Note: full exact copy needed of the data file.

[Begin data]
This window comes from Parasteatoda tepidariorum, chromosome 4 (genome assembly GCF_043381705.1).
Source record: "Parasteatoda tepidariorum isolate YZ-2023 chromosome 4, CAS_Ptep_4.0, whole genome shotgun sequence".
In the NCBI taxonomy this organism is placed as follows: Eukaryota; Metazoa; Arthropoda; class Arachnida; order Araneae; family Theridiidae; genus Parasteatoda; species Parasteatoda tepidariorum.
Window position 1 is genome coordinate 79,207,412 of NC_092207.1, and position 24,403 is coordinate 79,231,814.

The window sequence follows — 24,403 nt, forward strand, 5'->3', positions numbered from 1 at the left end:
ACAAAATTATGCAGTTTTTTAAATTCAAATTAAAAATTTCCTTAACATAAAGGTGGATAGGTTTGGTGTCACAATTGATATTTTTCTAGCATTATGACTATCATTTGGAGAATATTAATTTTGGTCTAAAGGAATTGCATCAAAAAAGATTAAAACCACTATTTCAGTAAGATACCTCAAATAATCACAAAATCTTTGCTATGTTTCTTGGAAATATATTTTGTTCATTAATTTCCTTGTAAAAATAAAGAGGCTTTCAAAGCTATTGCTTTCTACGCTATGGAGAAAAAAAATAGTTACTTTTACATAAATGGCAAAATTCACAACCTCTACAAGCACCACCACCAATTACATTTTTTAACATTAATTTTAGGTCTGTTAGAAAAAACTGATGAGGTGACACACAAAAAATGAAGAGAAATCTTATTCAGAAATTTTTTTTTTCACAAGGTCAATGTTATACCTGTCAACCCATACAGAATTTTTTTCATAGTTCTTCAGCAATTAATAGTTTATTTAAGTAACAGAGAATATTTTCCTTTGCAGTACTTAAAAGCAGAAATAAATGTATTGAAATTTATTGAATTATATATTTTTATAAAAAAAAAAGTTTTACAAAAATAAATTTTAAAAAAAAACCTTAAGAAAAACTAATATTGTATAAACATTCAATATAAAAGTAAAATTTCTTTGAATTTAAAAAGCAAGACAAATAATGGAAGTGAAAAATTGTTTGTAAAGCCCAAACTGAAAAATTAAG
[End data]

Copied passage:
This window comes from Parasteatoda tepidariorum, chromosome 4 (genome assembly GCF_043381705.1).
Source record: "Parasteatoda tepidariorum isolate YZ-2023 chromosome 4, CAS_Ptep_4.0, whole genome shotgun sequence".
In the NCBI taxonomy this organism is placed as follows: Eukaryota; Metazoa; Arthropoda; class Arachnida; order Araneae; family Theridiidae; genus Parasteatoda; species Parasteatoda tepidariorum.
Window position 1 is genome coordinate 79,207,412 of NC_092207.1, and position 24,403 is coordinate 79,231,814.

The window sequence follows — 24,403 nt, forward strand, 5'->3', positions numbered from 1 at the left end:
ACAAAATTATGCAGTTTTTTAAATTCAAATTAAAAATTTCCTTAACATAAAGGTGGATAGGTTTGGTGTCACAATTGATATTTTTCTAGCATTATGACTATCATTTGGAGAATATTAATTTTGGTCTAAAGGAATTGCATCAAAAAAGATTAAAACCACTATTTCAGTAAGATACCTCAAATAATCACAAAATCTTTGCTATGTTTCTTGGAAATATATTTTGTTCATTAATTTCCTTGTAAAAATAAAGAGGCTTTCAAAGCTATTGCTTTCTACGCTATGGAGAAAAAAAATAGTTACTTTTACATAAATGGCAAAATTCACAACCTCTACAAGCACCACCACCAATTACATTTTTTAACATTAATTTTAGGTCTGTTAGAAAAAACTGATGAGGTGACACACAAAAAATGAAGAGAAATCTTATTCAGAAATTTTTTTTTTCACAAGGTCAATGTTATACCTGTCAACCCATACAGAATTTTTTTCATAGTTCTTCAGCAATTAATAGTTTATTTAAGTAACAGAGAATATTTTCCTTTGCAGTACTTAAAAGCAGAAATAAATGTATTGAAATTTATTGAATTATATATTTTTATAAAAAAAAAAGTTTTACAAAAATAAATTTTAAAAAAAAACCTTAAGAAAAACTAATATTGTATAAACATTCAATATAAAAGTAAAATTTCTTTGAATTTAAAAAGCAAGACAAATAATGGAAGTGAAAAATTGTTTGTAAAGCCCAAACTGAAAAATTAAG